[Dr. James Peabody (seated), and) Dr. Raj Laungani, live tweeting during cancer surgery, Henry Ford Hospital,Detroit. Photo courtesy of Henry Ford Health Services]
My friend Tom Stitt, who has become my go-to guy for information on social media and the medical industry sent me a note that alerted me to the fact that Henry Ford Hospital in Detroit was about to perform the first live-tweeted surgery. And it wasn't some minor procedure, but a robotic procedure to remove a cancer.
He put me in touch with Bill Ferris, manger in the Henry Ford Medical web services department, who explained that the procedure would be performed in Detroit and the Tweeting would be directed at 450 medical professionals attending a robotic surgery conference at the Hotel Bellagio in Las Vegas.
As a Twitter enthusiast, this was extremely exciting. Once again, history was being made as I was writing the book. In fact, for the surgical team involved, Twitter was just a simply attempt to remotely communicate more effectively than previously. It turned out to be just one small step for medical education. Next time, online video will be added.
Still, it shows how Twitter is becoming part of every day solutions to a great number of different professions. It also demonstrates that those who argue social media has no place in the medical profession really should stop talking and start paying attention.
The following are my interview notes with Bill, who was in the operating room during the surgery and tweeted answers to some of the nontechnical questions. Dr. Laungani and Dr. Peabody did most of the live tweeting of the procedure @HenryFordNews . You can see the surgical tweetstream by going to Twitter Search and typing in #TWOR , the hashtag that they used.
1. What social media tools does Henry Ford Medical Center use? How did it get to Twitter to begin with?
Henry Ford Health System uses Twitter, YouTube and podcasting. We currently have one provider blog , which is authored by a certified nurse midwife. It is in conjunction with a patient support group that she leads on the same topic on the topic of menopause. We are working on an additional blog.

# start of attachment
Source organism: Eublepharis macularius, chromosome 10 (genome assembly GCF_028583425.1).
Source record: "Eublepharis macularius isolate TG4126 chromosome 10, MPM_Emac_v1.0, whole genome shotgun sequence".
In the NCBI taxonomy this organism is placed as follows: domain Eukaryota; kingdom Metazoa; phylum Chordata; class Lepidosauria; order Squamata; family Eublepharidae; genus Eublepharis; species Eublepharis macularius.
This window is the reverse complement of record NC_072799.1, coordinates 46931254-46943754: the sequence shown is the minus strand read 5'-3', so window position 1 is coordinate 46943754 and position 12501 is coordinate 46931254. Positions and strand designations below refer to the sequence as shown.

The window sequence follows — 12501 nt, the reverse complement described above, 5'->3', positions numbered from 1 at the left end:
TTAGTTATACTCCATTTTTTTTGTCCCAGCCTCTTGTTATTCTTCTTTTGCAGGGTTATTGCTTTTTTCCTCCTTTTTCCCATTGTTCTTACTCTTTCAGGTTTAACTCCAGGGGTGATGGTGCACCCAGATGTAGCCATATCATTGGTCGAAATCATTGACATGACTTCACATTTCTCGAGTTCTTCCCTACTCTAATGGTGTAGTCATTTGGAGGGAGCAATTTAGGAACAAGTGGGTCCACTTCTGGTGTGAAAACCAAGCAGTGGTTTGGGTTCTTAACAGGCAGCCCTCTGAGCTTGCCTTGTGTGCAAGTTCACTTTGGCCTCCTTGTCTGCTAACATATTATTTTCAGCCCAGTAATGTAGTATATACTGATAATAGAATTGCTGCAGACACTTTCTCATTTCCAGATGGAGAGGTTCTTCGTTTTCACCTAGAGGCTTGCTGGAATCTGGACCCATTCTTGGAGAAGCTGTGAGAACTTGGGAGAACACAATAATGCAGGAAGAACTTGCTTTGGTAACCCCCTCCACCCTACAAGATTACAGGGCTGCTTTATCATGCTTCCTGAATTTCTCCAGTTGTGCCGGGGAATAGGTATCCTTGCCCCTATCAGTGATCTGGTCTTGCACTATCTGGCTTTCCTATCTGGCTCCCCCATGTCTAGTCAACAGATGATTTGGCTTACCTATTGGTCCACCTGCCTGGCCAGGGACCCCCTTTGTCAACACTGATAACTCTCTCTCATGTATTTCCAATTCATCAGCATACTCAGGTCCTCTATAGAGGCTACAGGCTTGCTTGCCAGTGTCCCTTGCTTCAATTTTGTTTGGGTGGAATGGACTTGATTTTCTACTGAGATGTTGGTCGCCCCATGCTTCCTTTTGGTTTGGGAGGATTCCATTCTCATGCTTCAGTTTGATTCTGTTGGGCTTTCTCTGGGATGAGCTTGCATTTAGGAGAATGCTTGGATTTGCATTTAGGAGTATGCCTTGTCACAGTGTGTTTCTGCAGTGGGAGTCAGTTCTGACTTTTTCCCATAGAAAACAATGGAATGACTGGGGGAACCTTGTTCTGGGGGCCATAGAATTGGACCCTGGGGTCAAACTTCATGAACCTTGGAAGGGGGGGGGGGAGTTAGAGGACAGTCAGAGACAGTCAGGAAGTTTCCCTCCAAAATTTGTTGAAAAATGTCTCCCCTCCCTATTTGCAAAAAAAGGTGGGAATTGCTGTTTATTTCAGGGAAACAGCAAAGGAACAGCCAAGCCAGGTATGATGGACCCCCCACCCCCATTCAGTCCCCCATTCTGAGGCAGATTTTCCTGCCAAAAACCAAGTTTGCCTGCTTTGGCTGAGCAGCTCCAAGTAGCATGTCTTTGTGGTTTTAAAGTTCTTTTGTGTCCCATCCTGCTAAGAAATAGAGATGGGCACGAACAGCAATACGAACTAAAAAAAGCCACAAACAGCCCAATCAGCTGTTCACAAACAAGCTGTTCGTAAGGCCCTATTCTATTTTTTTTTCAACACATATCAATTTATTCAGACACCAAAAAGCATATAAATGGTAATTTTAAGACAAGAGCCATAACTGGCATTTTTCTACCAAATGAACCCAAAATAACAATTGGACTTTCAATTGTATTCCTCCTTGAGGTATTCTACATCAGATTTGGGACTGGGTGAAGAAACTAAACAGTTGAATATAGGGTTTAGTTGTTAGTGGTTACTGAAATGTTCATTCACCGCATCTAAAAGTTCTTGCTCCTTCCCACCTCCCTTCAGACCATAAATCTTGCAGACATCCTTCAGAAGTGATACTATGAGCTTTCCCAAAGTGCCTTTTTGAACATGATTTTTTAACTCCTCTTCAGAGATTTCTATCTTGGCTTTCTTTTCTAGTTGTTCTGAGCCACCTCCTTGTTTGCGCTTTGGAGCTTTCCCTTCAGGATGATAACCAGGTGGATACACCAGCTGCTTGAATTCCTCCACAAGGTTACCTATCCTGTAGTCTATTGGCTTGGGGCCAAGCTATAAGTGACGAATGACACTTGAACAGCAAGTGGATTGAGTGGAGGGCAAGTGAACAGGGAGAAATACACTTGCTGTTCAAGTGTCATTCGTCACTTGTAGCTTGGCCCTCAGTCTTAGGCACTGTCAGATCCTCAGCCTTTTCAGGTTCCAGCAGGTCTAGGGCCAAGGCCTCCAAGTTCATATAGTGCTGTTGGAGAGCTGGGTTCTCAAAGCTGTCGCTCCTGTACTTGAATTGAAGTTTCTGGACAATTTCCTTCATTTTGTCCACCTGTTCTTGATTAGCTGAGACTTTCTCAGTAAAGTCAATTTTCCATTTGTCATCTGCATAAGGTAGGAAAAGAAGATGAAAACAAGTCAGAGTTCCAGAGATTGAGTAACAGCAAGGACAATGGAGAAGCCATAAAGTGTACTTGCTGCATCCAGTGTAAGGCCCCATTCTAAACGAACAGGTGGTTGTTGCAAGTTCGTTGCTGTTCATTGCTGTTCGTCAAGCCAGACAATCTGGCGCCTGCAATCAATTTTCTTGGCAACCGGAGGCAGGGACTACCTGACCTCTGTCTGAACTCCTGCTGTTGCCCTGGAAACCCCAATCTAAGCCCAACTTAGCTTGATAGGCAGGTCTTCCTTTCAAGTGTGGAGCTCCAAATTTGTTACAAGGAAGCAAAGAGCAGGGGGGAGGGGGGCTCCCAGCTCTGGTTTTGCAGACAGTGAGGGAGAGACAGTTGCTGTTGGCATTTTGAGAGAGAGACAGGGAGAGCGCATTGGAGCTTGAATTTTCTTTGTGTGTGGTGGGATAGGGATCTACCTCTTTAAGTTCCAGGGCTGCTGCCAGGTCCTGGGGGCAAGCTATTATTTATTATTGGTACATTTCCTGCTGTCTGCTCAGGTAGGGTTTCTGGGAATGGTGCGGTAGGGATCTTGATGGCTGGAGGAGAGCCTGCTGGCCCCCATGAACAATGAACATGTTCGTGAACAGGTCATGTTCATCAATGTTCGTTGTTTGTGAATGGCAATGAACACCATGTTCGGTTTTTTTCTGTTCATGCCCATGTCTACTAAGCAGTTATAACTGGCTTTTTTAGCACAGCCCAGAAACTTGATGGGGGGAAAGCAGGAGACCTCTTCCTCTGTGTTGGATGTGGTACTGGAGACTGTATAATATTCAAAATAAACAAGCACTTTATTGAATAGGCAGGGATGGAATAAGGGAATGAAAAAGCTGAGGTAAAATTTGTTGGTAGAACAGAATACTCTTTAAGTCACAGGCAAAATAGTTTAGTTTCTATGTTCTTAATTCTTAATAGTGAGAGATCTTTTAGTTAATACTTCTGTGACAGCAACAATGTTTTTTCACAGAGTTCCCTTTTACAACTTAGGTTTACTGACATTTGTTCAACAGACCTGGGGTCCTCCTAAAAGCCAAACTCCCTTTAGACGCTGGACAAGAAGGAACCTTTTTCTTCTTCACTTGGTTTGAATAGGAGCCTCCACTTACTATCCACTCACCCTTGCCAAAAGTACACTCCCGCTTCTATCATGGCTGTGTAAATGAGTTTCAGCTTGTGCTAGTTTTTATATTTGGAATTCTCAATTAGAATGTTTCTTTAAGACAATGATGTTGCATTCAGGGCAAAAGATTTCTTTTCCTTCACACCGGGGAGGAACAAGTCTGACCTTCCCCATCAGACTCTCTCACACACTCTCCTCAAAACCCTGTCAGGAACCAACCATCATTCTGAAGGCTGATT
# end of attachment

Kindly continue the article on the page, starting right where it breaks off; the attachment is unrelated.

I registered our Twitter account in 2007, but it wasn't until fall of 2008 when we started to use it. After I personally had some favorable experiences with companies on Twitter, it was something that I thought we should do at Henry Ford as well. Up until the surgery the bulk of our tweets were news releases posted through Twitterfeed. The remainder were links to upcoming classes and events or to stories done by others that reference Henry Ford.
2. What was the thinking that got Henry Ford Medical to live tweet a surgery?
I don't recall exactly, but I think it came from a couple brainstorming sessions. One was on new ways to use social media beyond distributing releases and announcements and the other was how to promote the International Robotics Urology Symposium [IRUS]. Somehow it came together.
3. What are the medical training implications of live tweeting surgery and/or other medical procedures?
I'm largely unqualified to answer this question without a background in medical training. But the fact that it does allow for interactivity, as well as an archive for future review would both seem to be important components. Twitter isn't the only way to achieve this, but it is a way. I think it's safe to say that we learned from this experience that you need to have a visual component as well and it would have been enhanced had all followers had access to the video stream.